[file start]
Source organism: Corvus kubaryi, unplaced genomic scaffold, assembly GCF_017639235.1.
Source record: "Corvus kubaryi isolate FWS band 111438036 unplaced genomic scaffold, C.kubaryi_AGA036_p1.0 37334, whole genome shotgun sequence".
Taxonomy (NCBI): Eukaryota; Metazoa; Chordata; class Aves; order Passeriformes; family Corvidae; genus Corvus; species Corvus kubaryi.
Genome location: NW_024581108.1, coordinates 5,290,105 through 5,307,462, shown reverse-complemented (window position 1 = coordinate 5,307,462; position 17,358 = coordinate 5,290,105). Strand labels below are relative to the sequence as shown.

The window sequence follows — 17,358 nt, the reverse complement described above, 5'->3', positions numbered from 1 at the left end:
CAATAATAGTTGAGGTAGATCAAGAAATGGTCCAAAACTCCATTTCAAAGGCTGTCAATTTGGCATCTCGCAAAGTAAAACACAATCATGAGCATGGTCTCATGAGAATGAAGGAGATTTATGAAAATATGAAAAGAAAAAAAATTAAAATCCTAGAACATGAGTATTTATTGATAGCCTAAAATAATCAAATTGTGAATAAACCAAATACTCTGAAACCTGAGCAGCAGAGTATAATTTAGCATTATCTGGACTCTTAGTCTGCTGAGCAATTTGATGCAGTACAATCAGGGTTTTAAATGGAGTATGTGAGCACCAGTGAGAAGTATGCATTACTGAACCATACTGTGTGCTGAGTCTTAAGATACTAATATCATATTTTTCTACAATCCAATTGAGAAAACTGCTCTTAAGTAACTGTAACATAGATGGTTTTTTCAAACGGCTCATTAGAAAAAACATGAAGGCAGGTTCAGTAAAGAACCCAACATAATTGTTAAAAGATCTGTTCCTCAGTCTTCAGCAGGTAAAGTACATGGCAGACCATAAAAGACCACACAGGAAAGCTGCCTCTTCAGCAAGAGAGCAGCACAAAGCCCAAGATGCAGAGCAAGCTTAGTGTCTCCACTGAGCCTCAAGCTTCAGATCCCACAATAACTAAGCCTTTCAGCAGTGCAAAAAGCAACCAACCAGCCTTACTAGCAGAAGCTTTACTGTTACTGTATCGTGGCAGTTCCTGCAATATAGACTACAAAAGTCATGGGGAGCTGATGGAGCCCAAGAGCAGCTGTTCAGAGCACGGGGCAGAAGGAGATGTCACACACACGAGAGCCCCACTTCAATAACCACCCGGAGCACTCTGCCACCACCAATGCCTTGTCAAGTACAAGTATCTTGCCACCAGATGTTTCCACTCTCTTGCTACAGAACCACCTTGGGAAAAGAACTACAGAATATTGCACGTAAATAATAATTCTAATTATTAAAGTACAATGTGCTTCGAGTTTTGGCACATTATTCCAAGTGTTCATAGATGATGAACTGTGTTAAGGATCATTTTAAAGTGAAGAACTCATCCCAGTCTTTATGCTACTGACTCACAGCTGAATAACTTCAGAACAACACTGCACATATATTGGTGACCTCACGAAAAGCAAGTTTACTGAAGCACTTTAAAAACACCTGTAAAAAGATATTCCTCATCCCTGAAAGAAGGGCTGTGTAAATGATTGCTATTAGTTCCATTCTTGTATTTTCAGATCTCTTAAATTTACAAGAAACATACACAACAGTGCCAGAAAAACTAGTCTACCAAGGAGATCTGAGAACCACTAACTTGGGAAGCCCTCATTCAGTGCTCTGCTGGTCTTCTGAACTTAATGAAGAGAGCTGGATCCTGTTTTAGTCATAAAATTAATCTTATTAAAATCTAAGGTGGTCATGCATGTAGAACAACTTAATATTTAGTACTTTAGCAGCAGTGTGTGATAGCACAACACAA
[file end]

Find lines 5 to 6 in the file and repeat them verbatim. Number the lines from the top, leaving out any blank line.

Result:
The window sequence follows — 17,358 nt, the reverse complement described above, 5'->3', positions numbered from 1 at the left end:
CAATAATAGTTGAGGTAGATCAAGAAATGGTCCAAAACTCCATTTCAAAGGCTGTCAATTTGGCATCTCGCAAAGTAAAACACAATCATGAGCATGGTCTCATGAGAATGAAGGAGATTTATGAAAATATGAAAAGAAAAAAAATTAAAATCCTAGAACATGAGTATTTATTGATAGCCTAAAATAATCAAATTGTGAATAAACCAAATACTCTGAAACCTGAGCAGCAGAGTATAATTTAGCATTATCTGGACTCTTAGTCTGCTGAGCAATTTGATGCAGTACAATCAGGGTTTTAAATGGAGTATGTGAGCACCAGTGAGAAGTATGCATTACTGAACCATACTGTGTGCTGAGTCTTAAGATACTAATATCATATTTTTCTACAATCCAATTGAGAAAACTGCTCTTAAGTAACTGTAACATAGATGGTTTTTTCAAACGGCTCATTAGAAAAAACATGAAGGCAGGTTCAGTAAAGAACCCAACATAATTGTTAAAAGATCTGTTCCTCAGTCTTCAGCAGGTAAAGTACATGGCAGACCATAAAAGACCACACAGGAAAGCTGCCTCTTCAGCAAGAGAGCAGCACAAAGCCCAAGATGCAGAGCAAGCTTAGTGTCTCCACTGAGCCTCAAGCTTCAGATCCCACAATAACTAAGCCTTTCAGCAGTGCAAAAAGCAACCAACCAGCCTTACTAGCAGAAGCTTTACTGTTACTGTATCGTGGCAGTTCCTGCAATATAGACTACAAAAGTCATGGGGAGCTGATGGAGCCCAAGAGCAGCTGTTCAGAGCACGGGGCAGAAGGAGATGTCACACACACGAGAGCCCCACTTCAATAACCACCCGGAGCACTCTGCCACCACCAATGCCTTGTCAAGTACAAGTATCTTGCCACCAGATGTTTCCACTCTCTTGCTACAGAACCACCTTGGGAAAAGAACTACAGAATATTGCACGTAAATAATAATTCTAATTATTAAAGTACAATGTGCTTCGAGTTTTGGCACATTATTCCAAGTGTTCATAGATGATGAACTGTGTTAAGGATCATTTTAAAGTGAAGAACTCATCCCAGTCTTTATGCTACTGACTCACAGCTGAATAACTTCAGAACAACACTGCACATATATTGGTGACCTCACGAAAAGCAAGTTTACTGAAGCACTTTAAAAACACCTGTAAAAAGATATTCCTCATCCCTGAAAGAAGGGCTGTGTAAATGATTGCTATTAGTTCCATTCTTGTATTTTCAGATCTCTTAAATTTACAAGAAACATACACAACAGTGCCAGAAAAACTAGTCTACCAAGGAGATCTGAGAACCACTAACTTGGGAAGCCCTCATTCAGTGCTCTGCTGGTCTTCTGAACTTAATGAAGAGAGCTGGATCCTGTTTTAGTCATAAAATTAATCTTATTAAAATCTAAGGTGGTCATGCATGTAGAACAACTTAATATTTAGTACTTTAGCAGCAGTGTGTGATAGCACAACACAA